Voluntary employee exit0.070.25
Individual characteristics
Job characteristics
Tenure (years)9.217.78
Hourly wages (log.)3.160.43
Hourly wages26.1719.60
Supervisory responsibility0.370.48
Contractual agreed monthly working hours35.157.16
Fulltime job0.760.43
Amount of overwork1.130.17
Support by direct supervisor0.740.44
Support by coworkers0.780.41
Job satisfaction7.361.82
Balance of expectations & gratifications3.600.88
Qualification and self-assessment
Not known/no vocational degree0.030.16
Low-track/intermediate-track secondary school with vocational training0.400.49
School-leaving certificate for German university entrance with vocational training0.190.39
University degree0.390.49
Self-assessed chances at the labor market3.551.25
Establishments characteristics
Work–life measures
Flexible working times0.790.41
Home-based teleworking0.450.50
Family-friendly culture3.870.24
Demanding culture3.770.46
Public sector0.360.48
Western Germany0.830.37
Economic sector
Information/economic services0.210.41
Firm size
500–699 employees0.390.49
700–999 employees0.320.47
1000–1499 employees0.180.39
1500 and more employees0.110.32
Table 2. The effect of flexibility measures on voluntary employee exit (logistic regression with organizational mixed effects and clustered standard errors; odds ratios).
Table 2. The effect of flexibility measures on voluntary employee exit (logistic regression with organizational mixed effects and clustered standard errors; odds ratios).
Flexible working times0.700*(0.109)
Home-based teleworking 0.621**(0.090)
Individual characteristics
Sex (Ref = men)0.666**(0.088)0.668**(0.088)
Parenthood (Ref = no children)0.741*(0.110)0.732*(0.110)
Partnership (Ref = no partner)0.945 (0.146)0.970 (0.151)
Job characteristics
Tenure (in years)0.896***(0.014)0.894***(0.015)
Hourly wages (log.)1.084 (0.198)1.117 (0.198)
Supervisory responsibility (Ref = no supervisees)0.982 (0.146)0.969 (0.145)
Contractually agreed monthly working hours0.971**(0.010)0.972**(0.010)
Amount of overwork1.615 (0.588)1.658 (0.613)
Job satisfaction0.788***(0.027)0.786***(0.027)
Balance of expectations and gratifications0.958 (0.066)0.964 (0.066)
Qualification & self-assessment
Self-assessed chances at the labor market0.796***(0.043)0.795***(0.043)
(Ref = university degree)
No degree1.189 (0.457)1.147 (0.443)
Low-track/intermediate-track secondary school with vocational training0.668**(0.099)0.651**(0.097)
School-leaving certificate for German university entrance with vocational training0.985 (0.155)1.000 (0.154)
Establishments characteristics
Public sector (Ref = private sector)0.978 (0.238)0.959 (0.224)
Western Germany (Ref = Eastern Germany)0.974 (0.177)1.004 (0.179)
Economic sector
(Ref = production/energy/water/construction)
Retail/transport/hospitality1.111 (0.314)1.131 (0.326)
Information/economic services1.679*(0.440)1.778*(0.468)
Administration/education/health1.430 (0.432)1.487 (0.435)
Firm size
(Ref = 500–699 employees)
700–999 employees0.661+(0.157)0.670+(0.158)
1000–1499 employees0.854 (0.205)0.849 (0.200)
1500 and more employees1.184 (0.292)1.170 (0.287)
Wave (Ref = wave 1 to 2)2.209***(0.347)2.211***(0.350)
Constant0.472 (0.140)2.192 (1.885)
Note. Clustered robust standard errors in parentheses; + p < 0.10, * p < 0.05, ** p < 0.01; *** p < 0.001; Ref = reference category.
Table 3. The moderating effect of the organizational environment on the association between flexibility measures and voluntary employee exit (logistic regression with organizational mixed effects and clustered standard errors; odds ratios).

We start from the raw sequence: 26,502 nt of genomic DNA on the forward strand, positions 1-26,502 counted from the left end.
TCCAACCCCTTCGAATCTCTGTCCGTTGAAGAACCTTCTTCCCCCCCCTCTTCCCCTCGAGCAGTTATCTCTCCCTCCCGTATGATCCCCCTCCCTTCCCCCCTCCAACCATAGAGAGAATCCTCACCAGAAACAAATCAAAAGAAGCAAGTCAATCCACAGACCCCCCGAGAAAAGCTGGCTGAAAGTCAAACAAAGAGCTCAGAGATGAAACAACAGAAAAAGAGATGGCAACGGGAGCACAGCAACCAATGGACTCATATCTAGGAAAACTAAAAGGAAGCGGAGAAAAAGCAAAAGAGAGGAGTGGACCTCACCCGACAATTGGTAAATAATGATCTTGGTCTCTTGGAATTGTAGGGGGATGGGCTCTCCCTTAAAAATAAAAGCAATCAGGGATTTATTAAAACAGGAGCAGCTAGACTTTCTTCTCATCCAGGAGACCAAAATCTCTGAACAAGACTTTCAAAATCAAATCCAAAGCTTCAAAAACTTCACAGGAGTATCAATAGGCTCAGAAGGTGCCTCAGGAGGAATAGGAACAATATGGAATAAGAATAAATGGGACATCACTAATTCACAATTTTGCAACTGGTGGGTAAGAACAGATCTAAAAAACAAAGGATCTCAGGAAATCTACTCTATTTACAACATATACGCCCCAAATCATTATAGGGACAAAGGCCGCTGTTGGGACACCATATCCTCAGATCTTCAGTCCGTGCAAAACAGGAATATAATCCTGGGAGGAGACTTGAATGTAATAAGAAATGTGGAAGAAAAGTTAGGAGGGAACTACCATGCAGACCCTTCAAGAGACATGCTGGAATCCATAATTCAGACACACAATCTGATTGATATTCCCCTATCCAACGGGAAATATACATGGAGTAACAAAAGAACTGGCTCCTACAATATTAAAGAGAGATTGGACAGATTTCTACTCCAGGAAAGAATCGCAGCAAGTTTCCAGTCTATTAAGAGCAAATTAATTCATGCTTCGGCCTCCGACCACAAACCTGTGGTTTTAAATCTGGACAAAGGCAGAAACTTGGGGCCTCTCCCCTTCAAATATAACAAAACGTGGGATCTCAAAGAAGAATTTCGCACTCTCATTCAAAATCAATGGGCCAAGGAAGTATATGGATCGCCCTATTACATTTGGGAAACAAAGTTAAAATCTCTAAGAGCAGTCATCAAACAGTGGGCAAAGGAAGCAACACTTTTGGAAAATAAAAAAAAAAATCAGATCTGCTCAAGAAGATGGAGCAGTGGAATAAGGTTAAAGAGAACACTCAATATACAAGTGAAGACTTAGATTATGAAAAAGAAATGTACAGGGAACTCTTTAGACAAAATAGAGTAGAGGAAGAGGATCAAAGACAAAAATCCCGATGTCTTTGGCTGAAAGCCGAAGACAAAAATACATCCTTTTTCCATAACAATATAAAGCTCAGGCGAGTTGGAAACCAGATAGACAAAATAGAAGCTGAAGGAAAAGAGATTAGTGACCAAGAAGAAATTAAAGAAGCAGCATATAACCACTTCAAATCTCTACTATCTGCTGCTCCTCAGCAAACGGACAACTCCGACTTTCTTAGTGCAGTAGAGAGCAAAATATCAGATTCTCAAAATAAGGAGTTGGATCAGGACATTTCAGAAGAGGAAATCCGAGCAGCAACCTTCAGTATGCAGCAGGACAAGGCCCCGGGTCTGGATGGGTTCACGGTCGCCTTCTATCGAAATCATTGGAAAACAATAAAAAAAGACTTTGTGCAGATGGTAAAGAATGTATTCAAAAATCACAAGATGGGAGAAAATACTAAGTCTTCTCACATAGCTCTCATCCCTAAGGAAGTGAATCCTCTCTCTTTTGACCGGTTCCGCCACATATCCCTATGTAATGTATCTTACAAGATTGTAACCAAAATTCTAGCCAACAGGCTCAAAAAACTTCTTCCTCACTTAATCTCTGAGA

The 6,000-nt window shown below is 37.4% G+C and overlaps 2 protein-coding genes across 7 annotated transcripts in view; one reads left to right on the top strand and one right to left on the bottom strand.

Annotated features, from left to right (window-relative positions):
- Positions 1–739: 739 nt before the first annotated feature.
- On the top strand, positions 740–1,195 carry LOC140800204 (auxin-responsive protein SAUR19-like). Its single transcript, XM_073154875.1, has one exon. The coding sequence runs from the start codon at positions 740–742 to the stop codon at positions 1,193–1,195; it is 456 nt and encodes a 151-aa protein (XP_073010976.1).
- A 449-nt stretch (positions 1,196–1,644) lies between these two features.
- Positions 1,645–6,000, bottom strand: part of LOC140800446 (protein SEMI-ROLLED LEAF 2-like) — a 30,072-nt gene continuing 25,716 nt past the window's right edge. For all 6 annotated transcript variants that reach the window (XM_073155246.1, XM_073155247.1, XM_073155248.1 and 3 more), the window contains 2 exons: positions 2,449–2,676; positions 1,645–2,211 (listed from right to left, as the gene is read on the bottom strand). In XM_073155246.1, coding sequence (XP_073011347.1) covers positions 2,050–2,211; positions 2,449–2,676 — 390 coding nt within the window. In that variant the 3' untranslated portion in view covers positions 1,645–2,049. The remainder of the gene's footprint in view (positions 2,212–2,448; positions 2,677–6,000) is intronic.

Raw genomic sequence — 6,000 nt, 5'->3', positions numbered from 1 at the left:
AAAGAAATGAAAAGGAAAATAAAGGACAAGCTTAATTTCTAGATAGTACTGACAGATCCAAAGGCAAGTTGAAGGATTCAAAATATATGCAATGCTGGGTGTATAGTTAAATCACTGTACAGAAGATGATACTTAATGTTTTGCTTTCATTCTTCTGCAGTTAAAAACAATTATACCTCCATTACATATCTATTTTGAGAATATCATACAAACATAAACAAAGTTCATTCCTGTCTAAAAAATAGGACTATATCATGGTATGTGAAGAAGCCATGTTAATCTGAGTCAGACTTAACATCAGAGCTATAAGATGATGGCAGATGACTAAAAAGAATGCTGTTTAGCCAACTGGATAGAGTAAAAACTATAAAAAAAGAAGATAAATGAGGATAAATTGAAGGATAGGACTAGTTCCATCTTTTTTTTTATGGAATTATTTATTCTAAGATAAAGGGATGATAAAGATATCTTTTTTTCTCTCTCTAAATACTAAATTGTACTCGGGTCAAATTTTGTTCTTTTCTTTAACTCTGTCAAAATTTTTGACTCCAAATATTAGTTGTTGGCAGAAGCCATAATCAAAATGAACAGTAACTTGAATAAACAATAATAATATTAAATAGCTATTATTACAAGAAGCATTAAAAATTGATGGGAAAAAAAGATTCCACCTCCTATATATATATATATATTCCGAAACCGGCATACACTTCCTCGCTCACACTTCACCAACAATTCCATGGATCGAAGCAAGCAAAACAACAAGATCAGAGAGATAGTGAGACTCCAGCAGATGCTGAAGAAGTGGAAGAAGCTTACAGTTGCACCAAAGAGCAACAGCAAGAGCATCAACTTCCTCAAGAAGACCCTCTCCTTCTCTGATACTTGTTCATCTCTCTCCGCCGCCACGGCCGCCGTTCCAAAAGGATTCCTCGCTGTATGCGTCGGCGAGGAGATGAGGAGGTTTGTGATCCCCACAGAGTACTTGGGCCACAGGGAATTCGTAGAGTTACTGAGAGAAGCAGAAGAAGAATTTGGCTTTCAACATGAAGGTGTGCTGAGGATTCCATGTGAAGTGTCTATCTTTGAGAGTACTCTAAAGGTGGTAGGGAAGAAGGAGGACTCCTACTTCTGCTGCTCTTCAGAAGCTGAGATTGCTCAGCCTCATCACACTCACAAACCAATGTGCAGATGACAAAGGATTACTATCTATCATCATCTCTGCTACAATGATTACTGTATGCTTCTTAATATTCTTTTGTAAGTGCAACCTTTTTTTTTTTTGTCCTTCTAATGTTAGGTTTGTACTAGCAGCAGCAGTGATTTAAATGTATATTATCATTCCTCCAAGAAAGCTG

Table 3. The moderating effect of the organizational environment on the association between flexibility measures and voluntary employee exit (logistic regression with organizational mixed effects and clustered standard errors; odds ratios).
Flexible Working TimesHome-based Teleworking
Work-life measures (Ref = availability not perceived)0.792 (0.198)0.610*(0.153)
High support by the supervisor (Ref = low support)1.156 (0.286)1.009 (0.172)
Work-life measure x support by the supervisor0.829 (0.242)1.025 (0.309)
Constant2.626 (2.494)2.174 (1.962)
Work-life measures (Ref = availability not perceived)0.897 (0.244)0.709 (0.181)
High support by coworkers (Ref = low support)1.292 (0.322)1.104 (0.194)
Work-life measure x support by coworkers0.726 (0.214)0.838 (0.206)
Constant2.495 (2.262)2.052 (1.800)
Work-life measures (Ref = availability not perceived)0.608 (1.379)0.919 (2.423)
Family-friendly culture0.324*(0.165)0.354*(0.159)
Work-life measure x family-friendly culture1.047 (0.609)0.910 (0.616)
Work-life measures (Ref = availability not perceived)1.129 (1.660)0.039**(0.041)
Highly demanding culture1.958*(0.589)1.319 (0.300)
Work-life measure x high demanding culture0.895 (0.332)2.056**(0.561)
Constant0.321 (0.450)1.120 (1.234)
Note. Clustered robust standard errors in parentheses; * p < 0.05, ** p < 0.01; Controlled for gender, parenthood, partnership, tenure, hourly wages, supervisory responsibility, self-assessed chances at the labor market, contractually agreed monthly working hours (centered), amount of overwork, job satisfaction, qualification, public sector, place of establishment’s residence, economic sector, firm size and wave; tables including control variables available on request; Ref = reference category.
Table 4. Group differences in the association between voluntary employee exit and work-life measures (logistic regression with organizational mixed effects and clustered standard errors).
Table 4. Group differences in the association between voluntary employee exit and work-life measures (logistic regression with organizational mixed effects and clustered standard errors).
Flexible Working TimesHome-based Teleworking
Work-life measures (Ref = availability not perceived)0.624*(0.122)0.518***(0.087)
Gender (Ref = men)0.575**(0.119)0.566**(0.095)
Work-life measure x gender1.237 (0.300)1.553+(0.366)
Constant3.247 (2.870)0.464 (0.132)
Work-life measures (Ref = availability not perceived)0.606*(0.128)0.697+(0.137)
Parenthood (Ref = no children)0.623+(0.161)0.792 (0.134)
Work-life measure x parenthood1.288 (0.348)0.816 (0.184)
Constant3.381 (3.066)2.016 (1.772)
N 5452
Work-life measures (Ref = availability not perceived)0.737 (0.223)0.416***(0.104)
Parents (Ref = fathers)0.684 (0.255)0.600+(0.160)
Work-life measure x parents1.140 (0.396)1.796+(0.595)
Constant1.834 (2.359)1.410 (1.712)
Note. Clustered robust standard errors in parentheses; + p < 0.10, * p < 0.05, ** p < 0.01; *** p < 0.001; Controlled for gender, parenthood, partnership, tenure, hourly wages, supervisory responsibility, self-assessed chances at the labor market, contractually agreed monthly working hours (centered), amount of overwork, job satisfaction, qualification, public sector, place of establishment’s residence, economic sector, firm size and wave; tables including control variables available on request; Ref = reference category.
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Marx, C.K.; Reimann, M.; Diewald, M. Do Work–Life Measures Really Matter? The Impact of Flexible Working Hours and Home-Based Teleworking in Preventing Voluntary Employee Exits. Soc. Sci. 2021, 10, 9.

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Marx CK, Reimann M, Diewald M. Do Work–Life Measures Really Matter? The Impact of Flexible Working Hours and Home-Based Teleworking in Preventing Voluntary Employee Exits. Social Sciences. 2021; 10(1):9.

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Marx, Charlotte K., Mareike Reimann, and Martin Diewald. 2021. "Do Work–Life Measures Really Matter? The Impact of Flexible Working Hours and Home-Based Teleworking in Preventing Voluntary Employee Exits" Social Sciences 10, no. 1: 9.